Hurwitz proved in 1893 that the number of automorphisms of a Riemann surface of genus $g \geq 2$ is bounded by $84(g-1)$. See Wikipedia for some references. I want to understand the proof in the language of algebraic geometry, namely for a complete algebraic curve $X$ over an algebraically closed field of characteristic $0$. It uses Hurwitz' Theorem and it is outlined in this blog entry and also in Hartshorne, Exercise IV.2.5.

The proof starts as follows: It is known that $G := \text{Aut}(X)$ is finite, say of order $n$. Now $G$ acts on the field $K(X)$ and $K(X)^G \subseteq K(X)$ is a finite Galois extension of degree $n$. Thus it corresponds to a finite separable morphism $f : X \to Y$ of degree $n$. Finally Hurwitz' Theorem is applied to $f$.

Now it seems to me that Hartshorne's exercise, Part a, as well as the blog entry ("We’ll think analytically for a moment.[...]") use that $Y$ is the quotient of $X$ by $G$ in the category of ringed spaces, especially in the category of topological spaces. Namely this is needed to show how the fibers and ramification indices of $f$ looks like.

But from abstract nonsense we just get that $Y$ is the quotient of $X$ by $G$ in the category of complete curves, that is $f$ is $G$-invariant and every $G$-invariant dominant morphism $X \to Z$, where $Z$ is a complete curve, factors uniquely through $f$. How does this tell us how $f$ looks like as a map and what are the stalk maps, in order to calculate ramification?

Or do we use the explicitly constructed abstract complete curve associated to $K(X)^G$, thus consider all discrete valuation rings in $K(X)^G$? But then $f$ is, a priori, only defined rationally, right? So to sum up my problems: I don't know how to work with $f$.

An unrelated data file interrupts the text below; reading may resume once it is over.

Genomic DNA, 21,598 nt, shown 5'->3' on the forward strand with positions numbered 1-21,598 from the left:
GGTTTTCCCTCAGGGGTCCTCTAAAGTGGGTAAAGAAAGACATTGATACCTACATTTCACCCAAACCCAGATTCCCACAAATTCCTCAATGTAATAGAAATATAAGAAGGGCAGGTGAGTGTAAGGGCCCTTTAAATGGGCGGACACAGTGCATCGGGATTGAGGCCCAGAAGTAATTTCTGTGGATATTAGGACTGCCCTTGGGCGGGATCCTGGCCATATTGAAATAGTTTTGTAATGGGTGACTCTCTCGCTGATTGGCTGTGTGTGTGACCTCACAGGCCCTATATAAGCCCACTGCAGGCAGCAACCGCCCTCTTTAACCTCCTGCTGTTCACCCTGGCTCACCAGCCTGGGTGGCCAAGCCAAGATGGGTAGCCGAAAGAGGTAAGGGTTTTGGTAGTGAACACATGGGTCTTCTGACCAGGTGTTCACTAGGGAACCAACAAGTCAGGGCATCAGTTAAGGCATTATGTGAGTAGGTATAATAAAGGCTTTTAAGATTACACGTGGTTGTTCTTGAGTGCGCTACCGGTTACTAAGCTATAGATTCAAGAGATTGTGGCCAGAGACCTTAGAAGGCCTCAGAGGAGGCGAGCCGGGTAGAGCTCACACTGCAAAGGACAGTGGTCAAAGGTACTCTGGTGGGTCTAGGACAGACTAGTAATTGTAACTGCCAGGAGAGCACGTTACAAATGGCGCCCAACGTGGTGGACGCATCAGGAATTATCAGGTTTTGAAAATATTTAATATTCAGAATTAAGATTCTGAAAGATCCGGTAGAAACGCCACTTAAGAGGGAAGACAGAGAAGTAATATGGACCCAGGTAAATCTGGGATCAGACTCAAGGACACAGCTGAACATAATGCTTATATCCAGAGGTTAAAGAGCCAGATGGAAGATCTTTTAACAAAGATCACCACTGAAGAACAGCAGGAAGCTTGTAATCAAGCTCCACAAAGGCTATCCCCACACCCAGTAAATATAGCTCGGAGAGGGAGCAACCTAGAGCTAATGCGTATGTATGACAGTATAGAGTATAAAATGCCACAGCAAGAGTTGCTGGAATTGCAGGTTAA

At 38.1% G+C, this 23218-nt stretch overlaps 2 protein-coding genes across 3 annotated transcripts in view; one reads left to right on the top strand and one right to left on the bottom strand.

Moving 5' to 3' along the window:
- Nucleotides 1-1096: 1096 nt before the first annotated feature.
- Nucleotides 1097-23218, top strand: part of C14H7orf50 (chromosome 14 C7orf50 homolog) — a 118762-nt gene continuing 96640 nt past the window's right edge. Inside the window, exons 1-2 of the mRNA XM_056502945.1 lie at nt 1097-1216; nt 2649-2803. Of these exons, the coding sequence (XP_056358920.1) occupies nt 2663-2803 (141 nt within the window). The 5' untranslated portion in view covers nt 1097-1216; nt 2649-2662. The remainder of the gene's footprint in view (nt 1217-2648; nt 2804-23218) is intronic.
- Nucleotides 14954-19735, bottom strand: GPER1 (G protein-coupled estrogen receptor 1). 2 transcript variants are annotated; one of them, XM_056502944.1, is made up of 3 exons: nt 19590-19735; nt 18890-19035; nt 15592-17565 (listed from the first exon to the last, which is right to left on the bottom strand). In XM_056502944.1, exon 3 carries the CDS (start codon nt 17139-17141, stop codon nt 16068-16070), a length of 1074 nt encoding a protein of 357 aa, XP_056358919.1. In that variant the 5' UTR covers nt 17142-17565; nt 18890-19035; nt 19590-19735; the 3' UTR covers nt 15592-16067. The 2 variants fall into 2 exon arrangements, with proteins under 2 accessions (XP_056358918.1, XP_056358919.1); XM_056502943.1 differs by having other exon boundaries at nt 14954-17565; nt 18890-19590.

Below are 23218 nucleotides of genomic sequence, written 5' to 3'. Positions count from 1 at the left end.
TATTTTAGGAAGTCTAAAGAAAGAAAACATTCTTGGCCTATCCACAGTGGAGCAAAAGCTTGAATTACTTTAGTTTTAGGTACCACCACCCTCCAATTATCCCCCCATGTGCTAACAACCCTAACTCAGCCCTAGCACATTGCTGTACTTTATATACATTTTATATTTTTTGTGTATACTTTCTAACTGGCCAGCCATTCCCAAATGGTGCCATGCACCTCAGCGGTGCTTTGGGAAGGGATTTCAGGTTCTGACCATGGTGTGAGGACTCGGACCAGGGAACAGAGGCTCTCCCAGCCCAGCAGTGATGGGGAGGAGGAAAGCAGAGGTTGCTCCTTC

• $\begingroup$ I recommend strongly reading Hurwitz. $\endgroup$
    – roy smith
    Apr 25, 2011 at 3:53
  • $\begingroup$ @roy: Please read my question carefully; Hurwitz' proof is in the language of Riem. surf., where there is no problem. $\endgroup$ Apr 25, 2011 at 8:53

1 Answer 1


Here is an extremely useful fact: if $X$ is a regular variety and $f \colon X \dashrightarrow \mathbf{P}^n$ is a rational map defined on a dense open $U \subset X$, then $\mathcal{f}$ extends uniquely to a maximal open subset $U'$ of $X$ and the complement of $U'$ has codimension at least two. In particular, when $X$ is a smooth curve there is a unique extension to the whole curve. Now apply this to the rational map from $X$ to the complete curve associated to $k(X)^G$, which you know can be embedded in a projective space. I don't have the book on me but this is certainly somewhere in Hartshorne. The proof goes by using that the local ring of a point in codimension one is a DVR, so you can write down an explicit extension of the map $f$ in codim 1 by multiplying through by the lowest possible power of a uniformizer.

On a sidenote, this useful fact is already needed to show that there is a unique smooth complete curve associated to a function field in one variable.

Edit. I think I see now what you are getting at: you want to know why the points of $X/G$ correspond to $G$-orbits on $X$, right? (Knowing this, it immediately follows that if $P$ is a ramification point of order $e_P$, then it has $|G|/e_P$ conjugates under $G$.) There is a general theorem of Emmy Noether on quotients of affine varieties by finite groups which will show this, which can be found in any book on commutative algebra. But for curves I guess you could make a direct proof as follows: pick points $P$ and $Q$ on $X$ in different orbits. Since the function field separates points you can choose a function that vanishes at $P$ but not at $Q$. Do the same thing also for the conjugates of $Q$. Then a linear combination $F$ of these functions is nonzero on all conjugates of $Q$. Take the product of all conjugates of $F$ under the $G$-action: this is a $G$-invariant function which vanishes on the orbit of $P$ but not on the orbit of $Q$. The result follows.


Your Answer

By clicking “Post Your Answer”, you agree to our terms of service and acknowledge you have read our privacy policy.

Not the answer you're looking for? Browse other questions tagged or ask your own question.